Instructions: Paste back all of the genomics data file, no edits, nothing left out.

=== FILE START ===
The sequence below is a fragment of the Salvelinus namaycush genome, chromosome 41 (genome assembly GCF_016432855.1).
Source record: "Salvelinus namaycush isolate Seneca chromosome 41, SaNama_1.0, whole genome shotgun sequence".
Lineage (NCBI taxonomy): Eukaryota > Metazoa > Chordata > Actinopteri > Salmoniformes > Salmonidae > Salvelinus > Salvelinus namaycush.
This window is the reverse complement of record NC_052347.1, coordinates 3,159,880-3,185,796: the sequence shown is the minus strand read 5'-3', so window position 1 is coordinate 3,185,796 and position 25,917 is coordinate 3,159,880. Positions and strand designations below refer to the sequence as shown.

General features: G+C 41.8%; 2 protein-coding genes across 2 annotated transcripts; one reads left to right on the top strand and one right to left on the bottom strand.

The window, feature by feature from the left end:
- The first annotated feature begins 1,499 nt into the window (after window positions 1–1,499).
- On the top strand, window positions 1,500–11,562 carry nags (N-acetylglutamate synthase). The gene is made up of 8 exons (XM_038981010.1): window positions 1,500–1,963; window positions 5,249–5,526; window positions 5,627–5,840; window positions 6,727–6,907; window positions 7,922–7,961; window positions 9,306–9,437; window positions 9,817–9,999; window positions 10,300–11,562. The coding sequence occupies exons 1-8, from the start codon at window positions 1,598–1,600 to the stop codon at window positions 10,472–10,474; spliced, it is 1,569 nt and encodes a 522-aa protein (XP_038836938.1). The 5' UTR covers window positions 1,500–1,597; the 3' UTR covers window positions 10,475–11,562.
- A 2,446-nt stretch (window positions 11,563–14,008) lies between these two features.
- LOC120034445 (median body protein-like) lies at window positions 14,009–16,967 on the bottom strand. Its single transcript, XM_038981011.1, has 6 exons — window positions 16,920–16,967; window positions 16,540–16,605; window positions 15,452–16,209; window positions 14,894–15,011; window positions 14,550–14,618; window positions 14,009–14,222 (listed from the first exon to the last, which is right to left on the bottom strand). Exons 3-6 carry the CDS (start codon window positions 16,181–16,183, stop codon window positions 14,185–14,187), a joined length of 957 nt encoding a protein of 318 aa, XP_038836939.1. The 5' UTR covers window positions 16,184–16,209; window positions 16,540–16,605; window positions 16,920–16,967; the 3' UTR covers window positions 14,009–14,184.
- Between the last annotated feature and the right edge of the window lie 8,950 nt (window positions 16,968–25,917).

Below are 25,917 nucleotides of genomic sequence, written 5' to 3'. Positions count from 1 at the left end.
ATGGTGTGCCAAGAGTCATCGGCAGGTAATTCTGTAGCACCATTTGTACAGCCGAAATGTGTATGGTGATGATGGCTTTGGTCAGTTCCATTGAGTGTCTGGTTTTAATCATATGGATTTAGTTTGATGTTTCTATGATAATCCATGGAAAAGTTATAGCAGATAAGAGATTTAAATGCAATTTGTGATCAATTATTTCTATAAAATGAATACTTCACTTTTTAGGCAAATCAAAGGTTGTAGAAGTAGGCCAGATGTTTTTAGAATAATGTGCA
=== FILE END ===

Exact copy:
The sequence below is a fragment of the Salvelinus namaycush genome, chromosome 41 (genome assembly GCF_016432855.1).
Source record: "Salvelinus namaycush isolate Seneca chromosome 41, SaNama_1.0, whole genome shotgun sequence".
Lineage (NCBI taxonomy): Eukaryota > Metazoa > Chordata > Actinopteri > Salmoniformes > Salmonidae > Salvelinus > Salvelinus namaycush.
This window is the reverse complement of record NC_052347.1, coordinates 3,159,880-3,185,796: the sequence shown is the minus strand read 5'-3', so window position 1 is coordinate 3,185,796 and position 25,917 is coordinate 3,159,880. Positions and strand designations below refer to the sequence as shown.

General features: G+C 41.8%; 2 protein-coding genes across 2 annotated transcripts; one reads left to right on the top strand and one right to left on the bottom strand.

The window, feature by feature from the left end:
- The first annotated feature begins 1,499 nt into the window (after window positions 1–1,499).
- On the top strand, window positions 1,500–11,562 carry nags (N-acetylglutamate synthase). The gene is made up of 8 exons (XM_038981010.1): window positions 1,500–1,963; window positions 5,249–5,526; window positions 5,627–5,840; window positions 6,727–6,907; window positions 7,922–7,961; window positions 9,306–9,437; window positions 9,817–9,999; window positions 10,300–11,562. The coding sequence occupies exons 1-8, from the start codon at window positions 1,598–1,600 to the stop codon at window positions 10,472–10,474; spliced, it is 1,569 nt and encodes a 522-aa protein (XP_038836938.1). The 5' UTR covers window positions 1,500–1,597; the 3' UTR covers window positions 10,475–11,562.
- A 2,446-nt stretch (window positions 11,563–14,008) lies between these two features.
- LOC120034445 (median body protein-like) lies at window positions 14,009–16,967 on the bottom strand. Its single transcript, XM_038981011.1, has 6 exons — window positions 16,920–16,967; window positions 16,540–16,605; window positions 15,452–16,209; window positions 14,894–15,011; window positions 14,550–14,618; window positions 14,009–14,222 (listed from the first exon to the last, which is right to left on the bottom strand). Exons 3-6 carry the CDS (start codon window positions 16,181–16,183, stop codon window positions 14,185–14,187), a joined length of 957 nt encoding a protein of 318 aa, XP_038836939.1. The 5' UTR covers window positions 16,184–16,209; window positions 16,540–16,605; window positions 16,920–16,967; the 3' UTR covers window positions 14,009–14,184.
- Between the last annotated feature and the right edge of the window lie 8,950 nt (window positions 16,968–25,917).

Below are 25,917 nucleotides of genomic sequence, written 5' to 3'. Positions count from 1 at the left end.
ATGGTGTGCCAAGAGTCATCGGCAGGTAATTCTGTAGCACCATTTGTACAGCCGAAATGTGTATGGTGATGATGGCTTTGGTCAGTTCCATTGAGTGTCTGGTTTTAATCATATGGATTTAGTTTGATGTTTCTATGATAATCCATGGAAAAGTTATAGCAGATAAGAGATTTAAATGCAATTTGTGATCAATTATTTCTATAAAATGAATACTTCACTTTTTAGGCAAATCAAAGGTTGTAGAAGTAGGCCAGATGTTTTTAGAATAATGTGCA